We try to engage our frontline employees as often as possible — so user feedback is vital. We want to make sure that our employee base is heard, so we made sure there was a venue where they have a voice and that we take immediate action to rectify any concerns. It’s also important to lay out for your employees exactly what you’re trying to achieve and the direction in which the business wants to proceed. Employee buy-in is critical and ensures everybody is in line and heading toward the same mission goal.

Lesson Three: Support Your Users

Being an employee-owned company, supporting our staff means supporting ourselves. We needed a resource that when a technician working on a ramp in Montana has an issue concerning a specific process, there is a system in place where they can reach out and ask for help.

So, we developed our own internal helpdesk process to rectify any issues they might have. It’s also a great training opportunity. We logged certain trends and started to look into some of the analytics. That’s very valuable data for the back-end of the system to look at where our employees are having trouble and take actions to address those spots where these problems occur consistently. This feedback loop has allowed for a 93 percent decrease in monthly helpdesk submissions since we went live.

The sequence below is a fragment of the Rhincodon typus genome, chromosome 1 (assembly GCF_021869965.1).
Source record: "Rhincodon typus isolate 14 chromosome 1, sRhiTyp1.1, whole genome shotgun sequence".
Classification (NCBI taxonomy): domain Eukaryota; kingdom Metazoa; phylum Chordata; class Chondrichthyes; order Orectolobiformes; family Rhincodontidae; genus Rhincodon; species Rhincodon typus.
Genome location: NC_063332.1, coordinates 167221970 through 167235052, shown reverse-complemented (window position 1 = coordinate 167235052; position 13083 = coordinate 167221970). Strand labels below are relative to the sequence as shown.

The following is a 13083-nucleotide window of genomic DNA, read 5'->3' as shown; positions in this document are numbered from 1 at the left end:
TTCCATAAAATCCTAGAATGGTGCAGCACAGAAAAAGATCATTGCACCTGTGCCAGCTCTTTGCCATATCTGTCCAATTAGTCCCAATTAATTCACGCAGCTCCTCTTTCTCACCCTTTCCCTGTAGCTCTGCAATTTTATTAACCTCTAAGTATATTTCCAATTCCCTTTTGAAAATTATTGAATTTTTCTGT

Lesson Four: Strive for Continuous Improvement

We like to say that we’ll never be finished integrating IFS Maintenix, we aim to continually drive it forward to the greatest extent possible. This means we are constantly turning on different functionalities and diving deeper into the system.